Business Post_July 2016[4]

You’ve heard the old saying: “Don’t open an email from someone you don’t know.” You know that your employees understand how to spot a phishing scam with illegitimate hyperlinks or suspicious attachments with odd file extensions. But what if they receive an email that appears to come from your financial adviser, your business’ trusted vendor, or even you?

Business email compromise (BEC) has become increasingly popular amongst cybercriminals seeking money and personal information from businesses. Scammers target businesses that utilize wire transfers, as well as companies that rely on foreign suppliers and third-party vendors or customers. Impersonating these existing and trusted business relationships is what makes BEC almost impossible to detect and difficult to manage after-the-fact.

BEC has occurred in all 50 states and in at least 79 other countries abroad. Between Oct. 2013 and Aug. 2015, the FBI calculated $740 million in losses as a result of BEC scams. Between Aug. 2015 and Feb. 2016, it calculated $2.3 billion in losses. In short, the FBI has handled cases involving almost double the amount of monetary loss in six months than it has in the past two years combined.

The difficulty in detecting BEC lies in the way scammers use your existing professional relationships to gain access to your business’ funds or personal information. Criminals use BEC to execute four specific types of scams. Once the scammers gain access to your company’s email accounts, the possibilities are endless.

Method #1: Business Executive Scam

Business Executive Scam Infographic final
Scammers will use your email address to contact an employee responsible for your company’s finances, requesting a large wire transfer into their fake accounts. Fraudsters will usually indicate that the transfer must be done urgently and quietly. Since most businesses utilize email as their main form of communication between employees and departments, this type of BEC is almost always detected after the transfer has been made.

Method #2: Supplier Swindle Scam

Supplier Swindle Scam Infographic final 2The second method targets your company’s foreign suppliers or overseas vendors, again, hoping to authorize wire transfers to a fake account. Criminals can hack into your supplier’s email account and request a wire transfer to a “new” account, disclosing that the supplier’s location overseas has moved or changed.

Method #3: Bogus Invoice Scam

Bogus Invoice Scam Infographic final 2The third method targets your customers or third-party vendors, hoping to collect their money through false invoice requests. Fraudsters can hack into your employees’ emails and send out urgent invoices, similar to the method used with overseas suppliers.

Method #4: Personal Data Scam

Personal Data Scam Infographic final 2Unlike the first three methods, this final method focuses on stealing your employees’ personal information. Fraudsters target your human resources’ email accounts to obtain personally identifiable information (PII), specifically W-2 information. Emails are sent from your HR representative’s hacked email account to other employees, asking to either provide or verify their sensitive information.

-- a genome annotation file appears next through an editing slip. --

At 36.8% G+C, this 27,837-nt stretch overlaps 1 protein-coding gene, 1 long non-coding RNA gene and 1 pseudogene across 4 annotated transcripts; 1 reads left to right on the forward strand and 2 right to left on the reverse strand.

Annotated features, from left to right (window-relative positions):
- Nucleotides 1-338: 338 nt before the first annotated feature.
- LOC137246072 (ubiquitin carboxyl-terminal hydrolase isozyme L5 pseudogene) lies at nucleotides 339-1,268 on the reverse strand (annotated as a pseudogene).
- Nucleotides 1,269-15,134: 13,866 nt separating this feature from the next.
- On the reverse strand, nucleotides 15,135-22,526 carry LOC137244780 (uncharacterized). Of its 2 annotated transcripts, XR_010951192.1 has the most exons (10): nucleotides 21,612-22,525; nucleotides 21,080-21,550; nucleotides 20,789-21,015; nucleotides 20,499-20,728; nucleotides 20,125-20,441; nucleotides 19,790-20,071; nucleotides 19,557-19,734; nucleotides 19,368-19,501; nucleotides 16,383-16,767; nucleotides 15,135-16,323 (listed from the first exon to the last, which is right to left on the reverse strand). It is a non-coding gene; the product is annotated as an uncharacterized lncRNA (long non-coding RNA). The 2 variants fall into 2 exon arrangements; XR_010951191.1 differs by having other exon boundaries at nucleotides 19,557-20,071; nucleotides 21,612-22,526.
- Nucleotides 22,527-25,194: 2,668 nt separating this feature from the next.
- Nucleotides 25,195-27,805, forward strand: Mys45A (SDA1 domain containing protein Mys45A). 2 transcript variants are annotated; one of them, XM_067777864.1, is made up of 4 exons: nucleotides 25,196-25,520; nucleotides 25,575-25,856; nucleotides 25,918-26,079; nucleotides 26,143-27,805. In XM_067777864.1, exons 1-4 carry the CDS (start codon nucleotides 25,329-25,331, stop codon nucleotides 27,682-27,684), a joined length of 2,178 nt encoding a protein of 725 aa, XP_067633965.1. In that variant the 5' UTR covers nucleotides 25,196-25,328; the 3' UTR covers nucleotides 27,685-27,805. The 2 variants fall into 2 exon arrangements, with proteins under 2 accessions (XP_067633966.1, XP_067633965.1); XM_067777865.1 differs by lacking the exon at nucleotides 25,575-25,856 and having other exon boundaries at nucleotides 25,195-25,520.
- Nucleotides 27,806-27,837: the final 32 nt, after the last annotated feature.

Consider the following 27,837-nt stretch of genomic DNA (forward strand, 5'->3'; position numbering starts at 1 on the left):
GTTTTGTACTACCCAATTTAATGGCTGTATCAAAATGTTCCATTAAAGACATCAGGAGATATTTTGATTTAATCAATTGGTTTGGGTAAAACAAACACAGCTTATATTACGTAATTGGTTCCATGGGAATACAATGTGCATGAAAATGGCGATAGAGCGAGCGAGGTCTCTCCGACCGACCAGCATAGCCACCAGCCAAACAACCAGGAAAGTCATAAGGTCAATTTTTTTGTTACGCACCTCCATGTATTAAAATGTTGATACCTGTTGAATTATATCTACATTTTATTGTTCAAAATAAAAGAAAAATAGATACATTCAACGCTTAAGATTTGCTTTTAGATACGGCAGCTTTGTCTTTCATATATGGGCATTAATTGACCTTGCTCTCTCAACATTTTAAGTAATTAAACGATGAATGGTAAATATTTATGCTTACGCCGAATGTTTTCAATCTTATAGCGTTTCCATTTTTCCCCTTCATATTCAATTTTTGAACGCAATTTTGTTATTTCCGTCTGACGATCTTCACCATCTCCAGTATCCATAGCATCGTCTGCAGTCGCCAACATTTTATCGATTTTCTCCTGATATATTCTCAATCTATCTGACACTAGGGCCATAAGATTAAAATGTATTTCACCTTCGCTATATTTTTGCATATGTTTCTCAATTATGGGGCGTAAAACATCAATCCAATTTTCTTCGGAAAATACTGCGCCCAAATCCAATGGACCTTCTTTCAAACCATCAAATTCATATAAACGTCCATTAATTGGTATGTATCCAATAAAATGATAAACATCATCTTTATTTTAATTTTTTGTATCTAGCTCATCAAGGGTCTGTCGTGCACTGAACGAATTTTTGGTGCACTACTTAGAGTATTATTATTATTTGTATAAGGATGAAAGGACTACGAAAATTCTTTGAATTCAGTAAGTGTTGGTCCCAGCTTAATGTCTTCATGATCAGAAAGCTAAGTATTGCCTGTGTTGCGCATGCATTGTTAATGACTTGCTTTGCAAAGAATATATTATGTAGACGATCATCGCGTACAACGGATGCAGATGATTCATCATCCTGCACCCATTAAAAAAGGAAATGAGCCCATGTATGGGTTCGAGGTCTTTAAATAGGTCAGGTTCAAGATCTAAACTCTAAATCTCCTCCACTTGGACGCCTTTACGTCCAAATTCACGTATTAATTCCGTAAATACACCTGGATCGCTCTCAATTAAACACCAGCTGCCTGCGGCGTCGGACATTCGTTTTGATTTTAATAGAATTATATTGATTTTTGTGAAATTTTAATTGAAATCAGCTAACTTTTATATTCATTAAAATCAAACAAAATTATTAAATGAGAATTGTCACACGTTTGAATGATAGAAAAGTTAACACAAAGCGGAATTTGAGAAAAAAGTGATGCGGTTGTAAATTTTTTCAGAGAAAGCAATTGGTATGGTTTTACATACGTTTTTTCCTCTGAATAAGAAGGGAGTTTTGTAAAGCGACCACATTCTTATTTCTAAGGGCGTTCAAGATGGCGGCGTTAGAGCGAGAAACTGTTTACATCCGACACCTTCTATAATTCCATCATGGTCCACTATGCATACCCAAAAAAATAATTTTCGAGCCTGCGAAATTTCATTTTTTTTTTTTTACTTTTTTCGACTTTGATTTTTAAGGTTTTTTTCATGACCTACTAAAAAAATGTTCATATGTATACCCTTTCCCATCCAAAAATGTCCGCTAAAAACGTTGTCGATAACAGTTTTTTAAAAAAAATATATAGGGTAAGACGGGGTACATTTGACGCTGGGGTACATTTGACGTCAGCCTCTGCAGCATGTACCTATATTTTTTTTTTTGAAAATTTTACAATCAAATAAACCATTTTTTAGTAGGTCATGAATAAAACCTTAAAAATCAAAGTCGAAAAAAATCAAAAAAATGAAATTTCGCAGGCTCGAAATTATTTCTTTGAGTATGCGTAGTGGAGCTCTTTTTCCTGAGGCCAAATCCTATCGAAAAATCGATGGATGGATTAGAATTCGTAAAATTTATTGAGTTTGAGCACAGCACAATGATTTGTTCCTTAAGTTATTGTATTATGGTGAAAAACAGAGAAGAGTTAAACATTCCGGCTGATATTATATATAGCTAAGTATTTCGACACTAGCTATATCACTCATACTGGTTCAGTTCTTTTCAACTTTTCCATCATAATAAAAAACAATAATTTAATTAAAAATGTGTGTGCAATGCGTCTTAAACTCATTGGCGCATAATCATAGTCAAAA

The significant increase in BEC incidents (a 1,300 percent increase since 2015) parallels the increase in wire fraud instances. The 2016 Payments Fraud and Control Survey reported that wire fraud was the second most popular method of payments fraud, accounting for 56 percent of all payment frauds caused by BEC. The percentage of businesses affected by wire fraud has nearly doubled — from 14 percent in 2013 to 27 percent in 2016 – inferring a correlation between instances of BEC and other types of business fraud.

What should you do?

Help your employees stop BEC in its tracks by following these tips before it does more damage to your business.

  • Education training: Educate your staff about the common red flags of BEC scams. Encourage them to investigate emails from high-level executive positions regarding wire transfer, invoice or sensitive information requests.
  • Personal information security: As always, emphasize the importance of protecting personally identifiable information, even in the workplace. Instruct employees to always safeguard their sensitive information, and encourage them to deliver W-2 and tax form information to your human resources in person.
  • Protocol: Put in place and adhere to a strict protocol regarding wire transfer or invoice requests. Following a consistent process will make it easier for employees to spot suspicious behavior.
  • Open Communication: Encourage face-to-face or phone communications between departments in instances where wire transfers or invoice requests are asked to be done urgently or quietly. This way, employees are able to confirm that the transactions are legitimate.

The BEC scam has so many layers of potential compromise and can impact anyone associated with a business.